'We are condemned to hope. And what's happening now can't be the end of history.'" Saadallah Wannous, a Syrian playwright, once wrote. And that's exactly what keeps us going. Hope.
One year ago, we were certain the almost impossible dream of a Syrian revolution would have a heavy price. Even so, people were struck by the atrocities and massacres that surpassed their imagination. Quite a few people believed that the western educated ophthalmologist would retake the route of his late father of crushing dissent. People believed the handsome, young president would defend global human rights. They believed he would answer the demands of the people, and undertake a serious reform plan to transform Syria into an inclusive democratic state where citizens' rights were respected and all political views could compete peacefully.
We believed he would win our hearts, but he chose not to.
In his first speech on 30 March 2011, Bashar al-Assad resorted to the means of his father, and no one can blame him. He had spent much of his life as a son of Hafez al-Assad who had killed tens of thousands of his own people as well. Why would the few years he lived in England make him any different? Why would he be any different from Seif al-Islam Gaddafi, who studied in England as well?
Bashar al-Assad blames the aspirations of his people on a foreign conspiracy. The conspiracies inflated into cosmic conspiracies because everyone or anything that goes against him is a conspiracy. He perfected the Dictators 101 pocketbook that expertly plays on the differences, divisions and fears of everyone inside and outside Syria.
The world, humanity to be precise, is watching the Syrian people die while paying the very heavy price of freedom. But humanity is doing nothing, other than talking, to relieve the pain and loses. There is no help coming in the near horizon, and now we've realised it. Syria will be added to the shame list of humanity, after Rwanda, Bosnia, Congo, Darfur and a long list of countries where humanity saw the features of the massacres to come, but unfortunately was too late to prevent them, too late after scalable killing machines claimed the lives of hundreds of thousands.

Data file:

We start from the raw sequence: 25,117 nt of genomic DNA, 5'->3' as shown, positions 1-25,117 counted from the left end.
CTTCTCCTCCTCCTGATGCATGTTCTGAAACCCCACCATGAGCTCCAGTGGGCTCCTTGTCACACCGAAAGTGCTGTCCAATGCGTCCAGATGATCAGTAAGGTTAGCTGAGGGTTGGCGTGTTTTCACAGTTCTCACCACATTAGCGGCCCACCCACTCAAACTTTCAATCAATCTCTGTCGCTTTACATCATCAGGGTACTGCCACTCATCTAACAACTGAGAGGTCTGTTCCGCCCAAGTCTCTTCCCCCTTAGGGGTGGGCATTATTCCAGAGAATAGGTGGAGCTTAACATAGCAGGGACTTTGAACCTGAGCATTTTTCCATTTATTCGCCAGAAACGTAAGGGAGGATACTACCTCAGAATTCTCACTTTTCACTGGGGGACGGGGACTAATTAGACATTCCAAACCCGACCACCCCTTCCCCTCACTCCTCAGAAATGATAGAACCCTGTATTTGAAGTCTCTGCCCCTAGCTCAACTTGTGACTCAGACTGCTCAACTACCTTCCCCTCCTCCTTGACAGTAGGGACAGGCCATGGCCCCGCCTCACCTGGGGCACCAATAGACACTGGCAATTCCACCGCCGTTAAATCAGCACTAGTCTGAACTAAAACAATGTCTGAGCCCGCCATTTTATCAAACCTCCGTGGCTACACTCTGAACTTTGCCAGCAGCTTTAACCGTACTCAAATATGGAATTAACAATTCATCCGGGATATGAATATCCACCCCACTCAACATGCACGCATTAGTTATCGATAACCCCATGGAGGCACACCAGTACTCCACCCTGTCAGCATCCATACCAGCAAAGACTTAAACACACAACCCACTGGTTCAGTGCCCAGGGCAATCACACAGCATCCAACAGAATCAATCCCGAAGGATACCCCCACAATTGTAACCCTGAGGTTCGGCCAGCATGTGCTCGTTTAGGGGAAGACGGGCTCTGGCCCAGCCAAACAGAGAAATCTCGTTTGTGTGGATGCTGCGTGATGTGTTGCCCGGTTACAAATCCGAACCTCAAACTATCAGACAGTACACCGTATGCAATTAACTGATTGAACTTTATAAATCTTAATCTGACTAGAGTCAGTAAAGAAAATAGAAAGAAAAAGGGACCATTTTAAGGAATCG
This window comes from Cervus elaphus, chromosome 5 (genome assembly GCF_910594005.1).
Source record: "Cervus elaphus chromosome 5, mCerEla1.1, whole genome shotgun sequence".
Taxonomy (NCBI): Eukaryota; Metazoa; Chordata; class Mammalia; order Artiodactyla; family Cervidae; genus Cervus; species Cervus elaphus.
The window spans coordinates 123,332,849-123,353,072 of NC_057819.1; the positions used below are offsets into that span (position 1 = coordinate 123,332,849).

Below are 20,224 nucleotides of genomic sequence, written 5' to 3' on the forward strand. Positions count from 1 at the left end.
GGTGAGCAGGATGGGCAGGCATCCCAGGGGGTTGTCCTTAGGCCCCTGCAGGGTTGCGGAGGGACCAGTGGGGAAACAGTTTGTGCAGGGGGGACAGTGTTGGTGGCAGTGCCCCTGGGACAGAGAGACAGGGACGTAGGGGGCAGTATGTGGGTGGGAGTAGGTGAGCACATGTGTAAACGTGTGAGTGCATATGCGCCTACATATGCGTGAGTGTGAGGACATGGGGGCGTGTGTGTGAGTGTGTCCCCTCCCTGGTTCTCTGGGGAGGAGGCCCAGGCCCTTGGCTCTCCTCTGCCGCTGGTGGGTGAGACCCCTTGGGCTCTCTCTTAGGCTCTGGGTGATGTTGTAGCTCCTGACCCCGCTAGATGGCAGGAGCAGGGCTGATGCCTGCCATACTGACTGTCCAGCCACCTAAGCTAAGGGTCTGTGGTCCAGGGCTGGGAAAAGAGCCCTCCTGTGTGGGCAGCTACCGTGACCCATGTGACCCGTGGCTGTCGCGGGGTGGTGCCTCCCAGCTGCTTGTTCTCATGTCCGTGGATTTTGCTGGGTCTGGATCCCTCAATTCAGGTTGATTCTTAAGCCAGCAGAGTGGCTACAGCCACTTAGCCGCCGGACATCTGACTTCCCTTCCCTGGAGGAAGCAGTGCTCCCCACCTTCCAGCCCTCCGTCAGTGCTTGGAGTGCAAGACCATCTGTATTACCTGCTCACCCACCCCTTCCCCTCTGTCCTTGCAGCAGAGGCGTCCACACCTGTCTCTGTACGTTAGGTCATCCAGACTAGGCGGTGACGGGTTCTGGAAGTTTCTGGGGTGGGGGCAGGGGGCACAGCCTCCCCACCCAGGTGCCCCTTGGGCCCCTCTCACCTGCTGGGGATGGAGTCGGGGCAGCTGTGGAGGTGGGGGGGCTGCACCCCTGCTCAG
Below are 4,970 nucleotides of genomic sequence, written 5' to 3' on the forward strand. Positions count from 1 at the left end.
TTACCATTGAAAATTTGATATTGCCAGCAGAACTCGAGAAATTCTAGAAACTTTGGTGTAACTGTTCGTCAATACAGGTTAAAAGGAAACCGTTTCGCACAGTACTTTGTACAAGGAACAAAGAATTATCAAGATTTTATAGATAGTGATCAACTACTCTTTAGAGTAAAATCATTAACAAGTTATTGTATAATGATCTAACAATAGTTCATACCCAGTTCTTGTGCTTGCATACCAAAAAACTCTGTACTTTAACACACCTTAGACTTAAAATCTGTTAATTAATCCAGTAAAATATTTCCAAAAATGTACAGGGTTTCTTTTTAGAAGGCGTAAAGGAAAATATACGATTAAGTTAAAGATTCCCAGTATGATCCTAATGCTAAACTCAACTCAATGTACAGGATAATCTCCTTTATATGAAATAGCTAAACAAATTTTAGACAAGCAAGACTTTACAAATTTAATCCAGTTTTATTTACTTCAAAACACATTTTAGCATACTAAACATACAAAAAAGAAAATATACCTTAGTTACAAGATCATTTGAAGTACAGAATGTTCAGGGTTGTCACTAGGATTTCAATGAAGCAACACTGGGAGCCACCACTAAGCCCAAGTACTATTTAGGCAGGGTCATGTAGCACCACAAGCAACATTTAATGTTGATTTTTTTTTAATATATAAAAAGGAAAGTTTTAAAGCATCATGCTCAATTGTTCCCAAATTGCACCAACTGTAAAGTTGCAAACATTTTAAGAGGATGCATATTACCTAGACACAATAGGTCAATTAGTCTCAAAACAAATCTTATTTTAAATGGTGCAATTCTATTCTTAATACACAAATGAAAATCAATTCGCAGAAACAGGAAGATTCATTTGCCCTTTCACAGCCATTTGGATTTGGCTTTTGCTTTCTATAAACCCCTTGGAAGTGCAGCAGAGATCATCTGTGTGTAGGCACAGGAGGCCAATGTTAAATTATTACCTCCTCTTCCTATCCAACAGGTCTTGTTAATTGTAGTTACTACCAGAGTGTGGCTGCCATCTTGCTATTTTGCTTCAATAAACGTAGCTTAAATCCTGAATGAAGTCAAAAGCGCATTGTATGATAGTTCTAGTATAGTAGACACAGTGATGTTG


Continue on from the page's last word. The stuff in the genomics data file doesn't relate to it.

When the free Syrians were peaceful, they expected the world to be responsible. Syrians didn't expect to be let down by the same humanity who didn't abandon their Tunisian, Egyptian and Libyan brothers. Dear so-called humanity, what makes Syrians unworthy of receiving your real support of our aspirations to live in freedom and dignity?
As we enter the second year of our dark and bloody revolution, you may ask where hope comes from. Hope comes from the bravery of the free Syrians, who despite everything the regime does to quell the revolution, still insist on finishing what they started. Syrians show immeasurable generosity and bravery when it comes to sacrifices. They pay the daily cost of tens or hundreds of people's lives who die and leave the mission for the next freedom fighters who carry on, in spite of their full awareness of what's waiting for them. All of that happens while Moscow scores political points against the west.
Although Syrians believe that Assad and his thuggish regime won't go unless they are defeated by military means, they keep the peaceful manifestations of their revolution, while embracing the honoured defectors who refuse to point their guns towards their unarmed civilians, but instead they've embraced their true role of defending their own people.
Hope comes from the gradual spread of the revolution to new villages, towns, neighbourhoods and cities every Friday. Even more people in Aleppo and Damascus are convinced of the fairness of our cause. On the last Friday, many poor neighbourhoods protested against the regime in Aleppo city, while its countryside is inflamed by the revolution.
Hope comes from Syria's revolution capital, Homs. Many times we witnessed, once the shelling stops, Homsis take to the streets to mourn or celebrate their martyrs, and to assert their dissent to the criminal regime.
Hope comes when one year of systematic violence and sectarian provocation passes, and Syrians keep resisting the instinct of sectarian revenge. Syrians showed great deal of restraint, I hope it lasts as long as it should.
Hope comes when Syrians face terror with bravery, oppression with persistence, death with sacrifices, loses with tender, torture with tolerance and disability with challenge.
Assad's regime is overwhelmed by the extraordinary courage of the free Syrians; its resources are stretched thin. Assad is in a dilemma and there is no way out for him. The regime just has to give up power. And we, the free Syrians, will do whatever it takes to open our way to freedom and make sure that Assad and his death gangs are held accountable for what they did to us.
Syria, what a victorious revolution, and what a glorious nation.